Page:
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Microsoft to charge customers $99 to remove OEM ‘crapware’

Posted on May 18th, 2012 at 17:16 by John Sinteur in category: Microsoft -- Write a comment


Let’s follow the money. The OEMs are paid by a variety of software makers to install crapware onto systems. The OEMs don’t disclose how much money they receive from this, but sources tell me that it works out at a few dollars per PC. That doesn’t sound like much, but multiply that across millions of PCs and it becomes a significant number.

Then the customer pays the OEM — or a middleman — for the PC, a PC which Microsoft itself admits is “slower-than-should-be” because of all the stuff loaded onto the system unnecessarily. Consumers are expected to take their new PC to a Microsoft Store — though there are currently only 16 of them in the United States — and pay Microsoft $99 to remove the crapware that the OEMs were paid to install.

It could only be worse if the OEMs wanted payment to remove crapware. Think that wouldn’t happen? It’s already been tried. Back in 2008, Sony announced plans to charge customers $50 for what it called “Fresh Start” systems that were free of crapware. The plans were dropped following a barrage of negative feedback.

The OEMs make money from installing crapware onto PCs, and now Microsoft is making money removing it. Makes you realize why more and more people are buying Apple hardware.

Most of you probably already know that you can remove a lot of the preinstalled crapware from PCs using PC Decrapifier. It won’t give you the nice Signature edition desktop wallpaper, and won’t install pretty much every piece of Windows Live software ever made onto your PC — like Microsoft seems to do on Signature editions PCs — but it will remove most of the crapware that you find on new PCs. And the best part is it won’t cost you $99. In fact, it won’t cost you anything, because it’s free for personal use.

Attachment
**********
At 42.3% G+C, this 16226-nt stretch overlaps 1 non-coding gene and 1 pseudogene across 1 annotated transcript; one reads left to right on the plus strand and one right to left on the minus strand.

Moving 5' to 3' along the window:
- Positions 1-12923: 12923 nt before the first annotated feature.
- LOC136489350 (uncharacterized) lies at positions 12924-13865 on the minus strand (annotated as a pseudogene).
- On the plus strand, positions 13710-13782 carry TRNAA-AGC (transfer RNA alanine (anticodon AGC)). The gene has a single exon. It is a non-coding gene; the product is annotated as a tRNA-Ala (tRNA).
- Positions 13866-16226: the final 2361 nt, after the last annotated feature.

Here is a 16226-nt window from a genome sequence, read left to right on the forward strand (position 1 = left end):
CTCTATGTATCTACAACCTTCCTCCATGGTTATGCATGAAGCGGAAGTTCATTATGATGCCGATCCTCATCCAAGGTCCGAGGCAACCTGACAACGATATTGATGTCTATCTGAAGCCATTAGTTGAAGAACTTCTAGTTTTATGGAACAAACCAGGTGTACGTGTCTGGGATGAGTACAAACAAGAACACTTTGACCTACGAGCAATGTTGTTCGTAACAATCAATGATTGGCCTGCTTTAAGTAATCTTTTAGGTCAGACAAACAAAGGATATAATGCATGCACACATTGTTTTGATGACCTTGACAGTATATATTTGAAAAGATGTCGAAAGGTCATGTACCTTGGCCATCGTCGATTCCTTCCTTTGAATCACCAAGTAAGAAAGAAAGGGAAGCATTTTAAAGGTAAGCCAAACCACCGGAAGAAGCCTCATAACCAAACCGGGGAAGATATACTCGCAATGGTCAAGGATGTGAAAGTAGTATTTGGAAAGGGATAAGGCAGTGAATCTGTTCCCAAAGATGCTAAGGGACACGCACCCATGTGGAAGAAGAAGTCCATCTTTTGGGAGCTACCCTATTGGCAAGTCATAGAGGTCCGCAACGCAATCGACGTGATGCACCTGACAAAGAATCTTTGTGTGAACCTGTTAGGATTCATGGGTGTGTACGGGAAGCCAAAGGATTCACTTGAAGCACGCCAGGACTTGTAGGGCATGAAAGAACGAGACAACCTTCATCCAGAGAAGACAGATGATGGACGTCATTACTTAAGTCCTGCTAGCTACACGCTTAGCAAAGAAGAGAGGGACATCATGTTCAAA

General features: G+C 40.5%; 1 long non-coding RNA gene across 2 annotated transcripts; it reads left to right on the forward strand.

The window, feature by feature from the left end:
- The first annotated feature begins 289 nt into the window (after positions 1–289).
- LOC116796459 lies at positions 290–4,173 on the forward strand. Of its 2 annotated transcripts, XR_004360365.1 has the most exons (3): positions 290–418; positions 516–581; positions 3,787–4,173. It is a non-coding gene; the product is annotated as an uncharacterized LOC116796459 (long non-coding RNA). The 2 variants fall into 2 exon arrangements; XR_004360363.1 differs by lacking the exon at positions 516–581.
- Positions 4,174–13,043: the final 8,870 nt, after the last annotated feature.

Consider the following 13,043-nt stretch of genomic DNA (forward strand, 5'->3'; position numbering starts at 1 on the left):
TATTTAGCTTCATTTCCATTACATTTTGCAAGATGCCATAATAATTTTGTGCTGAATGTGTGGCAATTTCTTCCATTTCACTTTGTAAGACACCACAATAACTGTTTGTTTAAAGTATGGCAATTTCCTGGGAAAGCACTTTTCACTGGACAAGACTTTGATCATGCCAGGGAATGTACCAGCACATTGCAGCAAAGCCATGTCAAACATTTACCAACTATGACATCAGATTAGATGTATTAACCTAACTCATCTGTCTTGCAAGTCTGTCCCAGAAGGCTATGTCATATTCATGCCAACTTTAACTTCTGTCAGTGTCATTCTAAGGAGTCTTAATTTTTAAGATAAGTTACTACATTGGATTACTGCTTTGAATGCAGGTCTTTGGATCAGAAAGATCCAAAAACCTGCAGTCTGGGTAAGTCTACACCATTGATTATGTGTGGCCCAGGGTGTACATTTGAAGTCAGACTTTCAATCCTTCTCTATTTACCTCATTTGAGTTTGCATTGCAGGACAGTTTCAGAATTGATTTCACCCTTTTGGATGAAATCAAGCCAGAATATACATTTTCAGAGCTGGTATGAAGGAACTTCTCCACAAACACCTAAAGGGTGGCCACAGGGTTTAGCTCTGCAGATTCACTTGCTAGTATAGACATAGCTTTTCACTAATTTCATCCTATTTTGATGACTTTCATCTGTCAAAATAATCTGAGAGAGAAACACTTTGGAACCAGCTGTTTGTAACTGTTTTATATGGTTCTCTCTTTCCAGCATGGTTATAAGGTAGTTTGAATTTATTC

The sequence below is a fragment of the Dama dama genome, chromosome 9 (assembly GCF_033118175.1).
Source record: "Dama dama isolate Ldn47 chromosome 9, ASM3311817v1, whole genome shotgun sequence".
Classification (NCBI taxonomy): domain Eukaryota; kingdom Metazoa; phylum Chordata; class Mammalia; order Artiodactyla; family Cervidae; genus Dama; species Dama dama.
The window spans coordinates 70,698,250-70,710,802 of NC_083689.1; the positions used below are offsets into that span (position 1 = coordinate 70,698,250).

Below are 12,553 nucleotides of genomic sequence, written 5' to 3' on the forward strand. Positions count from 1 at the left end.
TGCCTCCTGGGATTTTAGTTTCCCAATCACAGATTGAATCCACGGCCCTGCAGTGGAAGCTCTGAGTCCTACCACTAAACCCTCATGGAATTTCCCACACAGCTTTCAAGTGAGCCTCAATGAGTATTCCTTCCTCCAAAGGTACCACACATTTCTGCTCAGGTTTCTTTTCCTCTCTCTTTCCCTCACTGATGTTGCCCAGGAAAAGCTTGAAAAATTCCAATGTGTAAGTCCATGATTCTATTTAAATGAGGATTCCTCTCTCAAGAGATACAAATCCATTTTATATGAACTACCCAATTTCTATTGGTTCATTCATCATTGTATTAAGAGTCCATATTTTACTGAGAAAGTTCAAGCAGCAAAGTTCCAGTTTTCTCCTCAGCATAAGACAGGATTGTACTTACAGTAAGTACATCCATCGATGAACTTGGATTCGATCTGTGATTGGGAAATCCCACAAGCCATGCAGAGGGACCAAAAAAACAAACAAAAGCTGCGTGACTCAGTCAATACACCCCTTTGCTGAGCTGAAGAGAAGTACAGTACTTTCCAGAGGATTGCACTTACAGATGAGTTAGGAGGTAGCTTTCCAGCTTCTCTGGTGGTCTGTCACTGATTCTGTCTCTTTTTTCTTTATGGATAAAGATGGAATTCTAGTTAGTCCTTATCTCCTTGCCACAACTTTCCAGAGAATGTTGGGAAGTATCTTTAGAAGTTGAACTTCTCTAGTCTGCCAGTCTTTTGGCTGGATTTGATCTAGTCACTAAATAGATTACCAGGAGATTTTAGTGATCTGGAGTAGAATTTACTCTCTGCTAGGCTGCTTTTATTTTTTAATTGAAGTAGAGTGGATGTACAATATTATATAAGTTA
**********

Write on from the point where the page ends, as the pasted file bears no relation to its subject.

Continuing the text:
1. I bought a computer from some lame company like HP a few years back. Took days to get rid of the crap. I’ll never get that time back. That’s when I realized that I was the product being sold (as usual).

  2. To be fair, it’s not Microsoft who puts the crapware on the PCs, it’s Sony, HP, Lenovo, whoever.
    So we now slam Microsoft for asking money for providing a service that removes crap from the laptops that Microsoft didn’t put there.

    Microsoft sells Windows. Sony puts on extra crap. Customer complains. Goes to Sony: please remove crap. Sony says: Go to Microsoft. Customer goes to Microsoft: please, remove crap installed by Sony. Microsoft says: Sure, but it is not my crap, it’s an extra work, so I will charge you for that.
    Customer: Microsoft is evil, he charges money to solve a problem someone else caused!!! Bwaaaaah!!

  3. Actually, the word ‘evil’ isn’t anywhere on this page. Let me restate the article for you again. It’s more like Sue says – company A makes money off you, company B makes money off you, company C makes money off you, and as a result company A has yet another way to make money off you. You are being taken for a sucker, and it isn’t necessary. Just realize why Company D is so successful selling stuff that isn’t full of crap in the first place, or if that doesn’t work for you, use free product X and you’ll cut out company A and C.

    There. No evil in sight. Feel better now?

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